Banning infected PCs

10 Oct 2010

Microsoft's Corporate Vice President for Trustworthy Computing, Scott Charney, is advocating banning infected PCs from the net. There is also a write-up at the BBC about this. I'm for the idea mostly. Sure, the Internet is supposed to be about absolute freedom and anonymity, but at the same time, it costs money to keep the net running, and if a system is causing trouble, there should be a way of dealing with it. I remember reading somewhere previously about how an ISP could clearly see systems that it was giving access to the net were infected, because they were broadcasting spam or contacting known URL's associated with malware, but they couldn't do anything to stop it because legally they aren't allowed, and even contacting the people who's computers were infected would likely get it in trouble for some type of privacy infringements. Personally, I expect my ISP to watch my traffic at some basic level. Whether it's to improve performance, or what, I wouldn't be surprised or angry if I found out my ISP could tell if a machine I was on was infected, and if it contacted me about it, I'd be grateful. I think ISPs should contact users when their machines are infected, and if after a few days the problem is still occurring, then the ISP should restrict you to a single site that you have to click through to get Internet access, much like when you try to get Internet access at starbucks or hotels, but instead of putting in your credit card number to get Internet access, you have to acknowledge that you are aware your PC is infected, and you should then be required to either explain to your ISP why it's not a problem (possibly via some out-of-band mechanism so the malware can't manipulate this), or you'll then be given 24 hours to fix it, or else you're PC will be permanently blocked from the net excepting a single page with a A/V download on it, until you're PC no longer appears infected.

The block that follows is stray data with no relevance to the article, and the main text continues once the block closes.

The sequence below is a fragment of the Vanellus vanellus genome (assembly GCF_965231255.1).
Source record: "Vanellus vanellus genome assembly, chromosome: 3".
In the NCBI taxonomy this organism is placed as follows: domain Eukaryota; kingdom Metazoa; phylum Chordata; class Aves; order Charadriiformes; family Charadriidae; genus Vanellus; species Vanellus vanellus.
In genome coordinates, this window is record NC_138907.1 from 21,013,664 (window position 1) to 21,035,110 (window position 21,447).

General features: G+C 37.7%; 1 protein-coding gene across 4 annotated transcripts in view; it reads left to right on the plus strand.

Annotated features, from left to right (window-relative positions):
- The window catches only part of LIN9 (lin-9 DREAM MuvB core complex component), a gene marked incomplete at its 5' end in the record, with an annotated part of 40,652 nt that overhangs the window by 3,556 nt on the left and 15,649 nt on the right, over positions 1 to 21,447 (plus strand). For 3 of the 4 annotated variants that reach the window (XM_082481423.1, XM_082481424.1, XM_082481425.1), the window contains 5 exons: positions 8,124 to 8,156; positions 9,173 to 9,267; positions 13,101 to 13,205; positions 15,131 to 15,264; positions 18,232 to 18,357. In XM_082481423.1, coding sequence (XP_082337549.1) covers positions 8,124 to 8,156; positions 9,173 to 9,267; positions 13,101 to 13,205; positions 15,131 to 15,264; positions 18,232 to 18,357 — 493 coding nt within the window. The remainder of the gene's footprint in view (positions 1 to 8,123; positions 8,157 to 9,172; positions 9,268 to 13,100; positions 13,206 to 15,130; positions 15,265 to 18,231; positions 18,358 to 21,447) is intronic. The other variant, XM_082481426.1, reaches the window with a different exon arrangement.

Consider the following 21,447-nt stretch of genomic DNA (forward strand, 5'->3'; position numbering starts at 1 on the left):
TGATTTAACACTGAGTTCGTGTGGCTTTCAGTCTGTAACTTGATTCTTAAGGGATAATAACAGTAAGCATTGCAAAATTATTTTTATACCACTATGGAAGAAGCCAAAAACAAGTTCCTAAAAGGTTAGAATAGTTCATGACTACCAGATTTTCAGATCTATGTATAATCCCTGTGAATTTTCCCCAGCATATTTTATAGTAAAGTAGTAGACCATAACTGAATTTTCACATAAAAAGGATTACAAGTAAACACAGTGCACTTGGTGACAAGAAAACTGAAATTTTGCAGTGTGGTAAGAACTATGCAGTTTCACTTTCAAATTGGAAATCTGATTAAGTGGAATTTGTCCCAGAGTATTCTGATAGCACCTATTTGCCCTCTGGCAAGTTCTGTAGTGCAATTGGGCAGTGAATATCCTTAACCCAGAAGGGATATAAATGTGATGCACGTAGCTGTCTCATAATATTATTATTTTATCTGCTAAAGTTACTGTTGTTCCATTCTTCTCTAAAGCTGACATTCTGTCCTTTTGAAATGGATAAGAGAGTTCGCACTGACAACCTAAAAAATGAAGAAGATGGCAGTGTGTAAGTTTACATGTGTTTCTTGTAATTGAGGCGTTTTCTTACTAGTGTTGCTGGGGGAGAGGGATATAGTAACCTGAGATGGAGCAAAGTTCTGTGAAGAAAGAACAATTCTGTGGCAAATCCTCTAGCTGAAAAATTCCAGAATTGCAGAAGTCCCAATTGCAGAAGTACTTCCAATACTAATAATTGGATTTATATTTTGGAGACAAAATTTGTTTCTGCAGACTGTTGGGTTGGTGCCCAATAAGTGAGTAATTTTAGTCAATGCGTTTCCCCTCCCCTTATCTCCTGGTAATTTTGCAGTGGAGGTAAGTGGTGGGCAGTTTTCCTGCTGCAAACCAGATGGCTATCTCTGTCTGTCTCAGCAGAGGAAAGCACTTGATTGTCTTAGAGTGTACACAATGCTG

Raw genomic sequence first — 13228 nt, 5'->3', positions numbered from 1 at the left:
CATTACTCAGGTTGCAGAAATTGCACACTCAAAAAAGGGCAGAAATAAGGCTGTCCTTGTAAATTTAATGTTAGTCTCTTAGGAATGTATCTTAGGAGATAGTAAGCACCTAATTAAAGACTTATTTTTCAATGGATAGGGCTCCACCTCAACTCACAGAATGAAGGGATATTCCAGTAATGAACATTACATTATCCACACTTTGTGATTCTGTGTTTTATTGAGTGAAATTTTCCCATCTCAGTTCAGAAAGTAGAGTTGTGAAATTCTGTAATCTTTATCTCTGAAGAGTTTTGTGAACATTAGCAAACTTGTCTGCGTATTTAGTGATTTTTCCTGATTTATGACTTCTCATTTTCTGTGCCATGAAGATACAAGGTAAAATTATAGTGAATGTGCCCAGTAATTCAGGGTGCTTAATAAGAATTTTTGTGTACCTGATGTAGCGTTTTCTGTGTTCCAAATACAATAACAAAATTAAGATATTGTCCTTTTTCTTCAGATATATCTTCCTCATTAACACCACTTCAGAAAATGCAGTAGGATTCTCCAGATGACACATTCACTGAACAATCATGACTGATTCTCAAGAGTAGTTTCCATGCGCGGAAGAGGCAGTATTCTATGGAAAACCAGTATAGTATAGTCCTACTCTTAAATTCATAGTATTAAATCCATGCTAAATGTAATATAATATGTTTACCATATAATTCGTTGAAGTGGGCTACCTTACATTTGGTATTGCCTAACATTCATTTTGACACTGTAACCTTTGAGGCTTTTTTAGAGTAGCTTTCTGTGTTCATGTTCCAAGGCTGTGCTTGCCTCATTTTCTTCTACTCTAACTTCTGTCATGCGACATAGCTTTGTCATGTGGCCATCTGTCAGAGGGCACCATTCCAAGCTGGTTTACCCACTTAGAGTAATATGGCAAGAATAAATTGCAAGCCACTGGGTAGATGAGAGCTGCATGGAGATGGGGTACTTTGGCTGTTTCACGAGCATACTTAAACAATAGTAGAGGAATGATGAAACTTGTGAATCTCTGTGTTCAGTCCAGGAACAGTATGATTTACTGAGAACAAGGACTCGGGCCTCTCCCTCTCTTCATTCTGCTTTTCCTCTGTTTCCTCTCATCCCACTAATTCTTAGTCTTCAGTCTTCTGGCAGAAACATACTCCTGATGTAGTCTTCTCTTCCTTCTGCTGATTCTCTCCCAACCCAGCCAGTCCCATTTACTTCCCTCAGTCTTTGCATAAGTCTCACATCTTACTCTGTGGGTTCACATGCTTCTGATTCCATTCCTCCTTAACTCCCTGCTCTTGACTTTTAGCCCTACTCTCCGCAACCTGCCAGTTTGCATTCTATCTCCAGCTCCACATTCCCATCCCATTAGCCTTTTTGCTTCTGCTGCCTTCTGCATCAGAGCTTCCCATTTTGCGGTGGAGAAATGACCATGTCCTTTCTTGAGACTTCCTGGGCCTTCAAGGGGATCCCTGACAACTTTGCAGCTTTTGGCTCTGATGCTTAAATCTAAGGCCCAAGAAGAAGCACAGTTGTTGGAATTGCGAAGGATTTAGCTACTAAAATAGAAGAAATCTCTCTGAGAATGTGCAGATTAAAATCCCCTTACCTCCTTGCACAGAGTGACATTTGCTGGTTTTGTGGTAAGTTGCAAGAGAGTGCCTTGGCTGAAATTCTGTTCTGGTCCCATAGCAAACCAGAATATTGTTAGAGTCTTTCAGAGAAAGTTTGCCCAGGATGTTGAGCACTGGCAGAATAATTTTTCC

I think the idea of "health certificates" advocated in the BBC article won't work, and sure this could snowball into greater privacy infringements and restrictions on freedom, but I think it's time is coming.